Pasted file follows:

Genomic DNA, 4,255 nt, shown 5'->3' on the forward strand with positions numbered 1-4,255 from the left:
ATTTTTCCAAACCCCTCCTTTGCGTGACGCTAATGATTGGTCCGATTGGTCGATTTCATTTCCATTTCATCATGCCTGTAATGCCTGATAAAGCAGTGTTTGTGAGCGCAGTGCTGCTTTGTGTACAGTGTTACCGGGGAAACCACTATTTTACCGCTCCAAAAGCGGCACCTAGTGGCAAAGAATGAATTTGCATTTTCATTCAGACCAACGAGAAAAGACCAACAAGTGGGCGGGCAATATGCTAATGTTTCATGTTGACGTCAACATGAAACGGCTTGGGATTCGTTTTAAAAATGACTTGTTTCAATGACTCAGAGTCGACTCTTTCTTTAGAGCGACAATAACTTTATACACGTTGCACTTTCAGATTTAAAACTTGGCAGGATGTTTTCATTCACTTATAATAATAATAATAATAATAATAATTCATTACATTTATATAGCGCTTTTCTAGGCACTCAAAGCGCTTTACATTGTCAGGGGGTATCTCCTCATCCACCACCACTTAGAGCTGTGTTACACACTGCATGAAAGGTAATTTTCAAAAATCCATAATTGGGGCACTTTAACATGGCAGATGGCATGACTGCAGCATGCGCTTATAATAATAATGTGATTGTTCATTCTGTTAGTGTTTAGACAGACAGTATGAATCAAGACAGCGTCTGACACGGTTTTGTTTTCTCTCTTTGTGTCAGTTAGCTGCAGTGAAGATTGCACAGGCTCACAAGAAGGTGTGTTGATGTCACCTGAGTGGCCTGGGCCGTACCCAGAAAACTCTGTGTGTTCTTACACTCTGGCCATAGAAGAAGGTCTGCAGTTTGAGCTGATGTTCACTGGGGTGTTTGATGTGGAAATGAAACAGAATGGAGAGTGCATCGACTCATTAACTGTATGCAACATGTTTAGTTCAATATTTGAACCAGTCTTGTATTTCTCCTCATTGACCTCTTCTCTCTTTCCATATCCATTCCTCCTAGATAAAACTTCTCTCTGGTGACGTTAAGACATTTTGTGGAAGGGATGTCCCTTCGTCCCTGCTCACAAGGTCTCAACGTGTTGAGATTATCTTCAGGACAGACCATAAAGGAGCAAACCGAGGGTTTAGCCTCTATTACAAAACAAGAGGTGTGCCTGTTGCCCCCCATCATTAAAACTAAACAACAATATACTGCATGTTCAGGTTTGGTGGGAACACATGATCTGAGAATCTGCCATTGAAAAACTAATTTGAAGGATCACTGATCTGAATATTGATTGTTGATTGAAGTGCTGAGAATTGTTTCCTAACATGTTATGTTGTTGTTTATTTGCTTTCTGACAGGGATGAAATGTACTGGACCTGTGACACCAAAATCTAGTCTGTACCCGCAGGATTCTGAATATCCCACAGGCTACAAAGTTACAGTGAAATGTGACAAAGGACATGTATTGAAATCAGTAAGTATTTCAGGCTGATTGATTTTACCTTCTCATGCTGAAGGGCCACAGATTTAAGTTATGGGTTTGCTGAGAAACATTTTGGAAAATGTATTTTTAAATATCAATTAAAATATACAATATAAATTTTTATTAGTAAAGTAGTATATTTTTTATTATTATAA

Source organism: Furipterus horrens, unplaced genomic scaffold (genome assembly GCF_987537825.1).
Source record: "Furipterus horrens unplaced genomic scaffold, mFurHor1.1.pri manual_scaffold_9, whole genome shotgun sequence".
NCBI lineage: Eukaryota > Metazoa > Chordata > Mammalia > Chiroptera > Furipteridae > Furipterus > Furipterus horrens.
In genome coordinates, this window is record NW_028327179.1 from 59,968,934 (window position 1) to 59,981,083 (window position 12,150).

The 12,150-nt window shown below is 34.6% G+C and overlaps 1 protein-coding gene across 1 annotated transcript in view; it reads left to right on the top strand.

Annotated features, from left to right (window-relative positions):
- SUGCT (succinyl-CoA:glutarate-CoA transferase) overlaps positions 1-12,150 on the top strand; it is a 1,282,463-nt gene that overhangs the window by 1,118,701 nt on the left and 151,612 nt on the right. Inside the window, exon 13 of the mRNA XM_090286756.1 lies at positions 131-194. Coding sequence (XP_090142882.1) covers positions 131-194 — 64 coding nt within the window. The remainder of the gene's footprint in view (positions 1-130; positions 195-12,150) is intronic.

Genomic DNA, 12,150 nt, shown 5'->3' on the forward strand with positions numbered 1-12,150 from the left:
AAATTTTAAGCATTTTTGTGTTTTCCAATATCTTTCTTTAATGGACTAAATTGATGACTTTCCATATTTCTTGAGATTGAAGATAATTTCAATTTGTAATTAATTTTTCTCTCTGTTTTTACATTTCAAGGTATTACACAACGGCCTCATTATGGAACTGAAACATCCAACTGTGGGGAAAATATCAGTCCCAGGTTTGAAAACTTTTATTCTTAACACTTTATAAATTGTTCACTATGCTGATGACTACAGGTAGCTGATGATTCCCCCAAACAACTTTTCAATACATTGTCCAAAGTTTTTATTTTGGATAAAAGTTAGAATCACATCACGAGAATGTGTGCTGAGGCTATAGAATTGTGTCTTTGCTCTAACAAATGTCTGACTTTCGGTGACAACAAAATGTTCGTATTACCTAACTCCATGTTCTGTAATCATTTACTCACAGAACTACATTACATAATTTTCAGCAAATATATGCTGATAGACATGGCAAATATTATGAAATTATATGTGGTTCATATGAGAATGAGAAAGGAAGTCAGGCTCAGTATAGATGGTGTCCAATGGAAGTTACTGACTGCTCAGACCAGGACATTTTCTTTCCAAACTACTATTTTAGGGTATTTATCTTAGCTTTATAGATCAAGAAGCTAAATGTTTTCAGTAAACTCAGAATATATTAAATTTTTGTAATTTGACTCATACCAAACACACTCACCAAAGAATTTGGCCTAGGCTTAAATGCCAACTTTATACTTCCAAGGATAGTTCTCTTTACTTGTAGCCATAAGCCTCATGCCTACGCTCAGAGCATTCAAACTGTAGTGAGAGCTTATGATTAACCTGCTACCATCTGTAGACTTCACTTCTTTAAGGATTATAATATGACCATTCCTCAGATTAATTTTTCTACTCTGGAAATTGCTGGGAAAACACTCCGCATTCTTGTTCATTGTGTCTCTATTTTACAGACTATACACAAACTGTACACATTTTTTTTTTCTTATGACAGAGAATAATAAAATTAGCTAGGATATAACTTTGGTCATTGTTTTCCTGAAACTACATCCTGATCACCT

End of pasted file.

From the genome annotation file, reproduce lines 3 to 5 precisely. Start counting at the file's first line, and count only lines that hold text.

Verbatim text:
Source organism: Furipterus horrens, unplaced genomic scaffold (genome assembly GCF_987537825.1).
Source record: "Furipterus horrens unplaced genomic scaffold, mFurHor1.1.pri manual_scaffold_9, whole genome shotgun sequence".
NCBI lineage: Eukaryota > Metazoa > Chordata > Mammalia > Chiroptera > Furipteridae > Furipterus > Furipterus horrens.